That is not answered in the film. Earlier in the film, Heather used the code "0819" to get through the gate. She could have called her foster parents and told them the code before meeting Leatherface. However, that would seem like a bit of a stretch since she was mad at them for lying to her and they did not wish for her to go there in the first place. Another possibility is that she gave them the code after Leatherface took her in. Whether or not she intended to have them killed by Leatherface as revenge for their deception is unknown.
It is implied that Leatherface dug her up and put her in the house, possibly to treat it as if it was alive. This is not something unheard of in the series. In Texas Chainsaw Massacre 2, Chop Top uses his twin brother Nubbins' corpse as a puppet and pretends that it is alive. In Leatherface: Texas Chainsaw Massacre III, the Sawyers seat Grandpa's corpse at the dinner table and treat it as if it was alive. At the end of this film, Leatherface buries Verna again after accepting Heather into his home.
Heather decides to live with Leatherface because he defended her and she has realized that everyone who was close to her before had lied to her. The letter from her grandmother helps her realize that she has finally found a family. Verna writes that Leatherface will protect her as long as she takes care of him.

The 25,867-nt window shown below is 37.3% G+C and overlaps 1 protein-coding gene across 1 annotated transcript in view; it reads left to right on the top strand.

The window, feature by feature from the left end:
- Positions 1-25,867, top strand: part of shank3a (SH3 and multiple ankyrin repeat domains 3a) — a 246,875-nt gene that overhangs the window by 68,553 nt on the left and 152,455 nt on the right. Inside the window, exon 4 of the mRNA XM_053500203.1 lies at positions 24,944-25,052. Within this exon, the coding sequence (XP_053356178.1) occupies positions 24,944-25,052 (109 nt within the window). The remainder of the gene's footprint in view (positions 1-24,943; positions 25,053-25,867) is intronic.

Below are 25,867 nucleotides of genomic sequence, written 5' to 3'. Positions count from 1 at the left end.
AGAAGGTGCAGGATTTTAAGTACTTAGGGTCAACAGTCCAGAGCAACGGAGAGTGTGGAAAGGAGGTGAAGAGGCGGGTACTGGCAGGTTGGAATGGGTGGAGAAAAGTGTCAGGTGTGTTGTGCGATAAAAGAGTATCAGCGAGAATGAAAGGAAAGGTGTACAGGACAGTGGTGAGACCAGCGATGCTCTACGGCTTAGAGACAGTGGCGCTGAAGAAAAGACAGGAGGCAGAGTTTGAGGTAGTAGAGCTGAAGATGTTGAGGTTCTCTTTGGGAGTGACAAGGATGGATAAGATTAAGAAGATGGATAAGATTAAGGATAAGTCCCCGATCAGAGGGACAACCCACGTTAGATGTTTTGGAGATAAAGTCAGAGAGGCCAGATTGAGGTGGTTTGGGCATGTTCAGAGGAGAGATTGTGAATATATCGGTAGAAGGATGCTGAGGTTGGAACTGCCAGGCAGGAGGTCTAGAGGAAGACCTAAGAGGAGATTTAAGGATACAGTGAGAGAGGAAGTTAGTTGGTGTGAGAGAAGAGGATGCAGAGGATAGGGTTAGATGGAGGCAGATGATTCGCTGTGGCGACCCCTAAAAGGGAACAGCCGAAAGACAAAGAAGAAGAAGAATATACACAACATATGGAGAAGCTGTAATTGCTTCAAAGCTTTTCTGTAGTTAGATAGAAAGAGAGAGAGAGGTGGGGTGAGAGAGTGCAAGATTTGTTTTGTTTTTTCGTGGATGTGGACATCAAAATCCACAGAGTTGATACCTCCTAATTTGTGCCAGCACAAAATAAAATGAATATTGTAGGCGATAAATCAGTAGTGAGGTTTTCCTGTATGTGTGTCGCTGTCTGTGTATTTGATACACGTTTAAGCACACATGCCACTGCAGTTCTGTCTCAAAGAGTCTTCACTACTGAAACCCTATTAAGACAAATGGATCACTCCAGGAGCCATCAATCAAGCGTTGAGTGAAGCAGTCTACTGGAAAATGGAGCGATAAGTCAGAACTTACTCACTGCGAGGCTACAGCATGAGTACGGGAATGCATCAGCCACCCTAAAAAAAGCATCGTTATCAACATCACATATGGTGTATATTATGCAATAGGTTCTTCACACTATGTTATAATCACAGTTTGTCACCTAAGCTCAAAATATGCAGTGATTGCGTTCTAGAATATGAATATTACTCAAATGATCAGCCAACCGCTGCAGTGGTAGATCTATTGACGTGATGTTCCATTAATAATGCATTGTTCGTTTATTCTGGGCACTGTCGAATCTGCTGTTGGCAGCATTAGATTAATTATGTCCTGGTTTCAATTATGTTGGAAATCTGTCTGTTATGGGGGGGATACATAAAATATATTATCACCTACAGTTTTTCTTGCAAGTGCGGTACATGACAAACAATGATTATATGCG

Yes. Heather's adoptive parents, Arlene and Gavin Miller, arrive at her new house, hoping to get a share of what she has inherited. Leatherface opens the door and appears with a chainsaw.
Mark Lanegan - The Beast In Me
Producer Carl Mazzocon asked Moseley to play the character portrayed by Jim Siedow in the first two films. Moseley thought that it was strange that he was asked to play him instead of Chop Top and said in an interview that the rights to the film series, which Lionsgate purchased from Platinum Dunes, may not have included Chop Top. Moseley was good friends with Siedow in the years before he died and wanted to protect his legacy, instead of having some other actor do a job that was not up to par.
Not only since 2007's overly brutal TCM: The Beginning, gruesome acts of violence are one of the series' trademarks. Therefore, it was fitting that the newest entry received the MPAA's infamous NC-17 rating. Since that is not lucrative for a theatrical release, censorship was applied in order to get the "R" rating (for strong, grisly violence and language throughout). Also, past experiences let hardcore fans keep calm because the uncensored version could be expected on the home video releases later on. Unfortunately, the announcement for the DVD and Blu-ray disc did not contain any information about a longer cut of the movie. Would customers really have to accept the censored "R"-rated version on those releases, as well? After weeks of silence, many of them tended to do so and were completely surprised once again when the news broke that the unrated version does indeed exist and will be available exclusively as video-on-demand on US iTunes. The censorship isn't as exciting as the background facts. The alterations are typical MPAA repertoire, so it's either framecuts or usage of harmless alternate material. Altogether 11 differences can be found between both versions and a detailed comparison with pictures can be found here.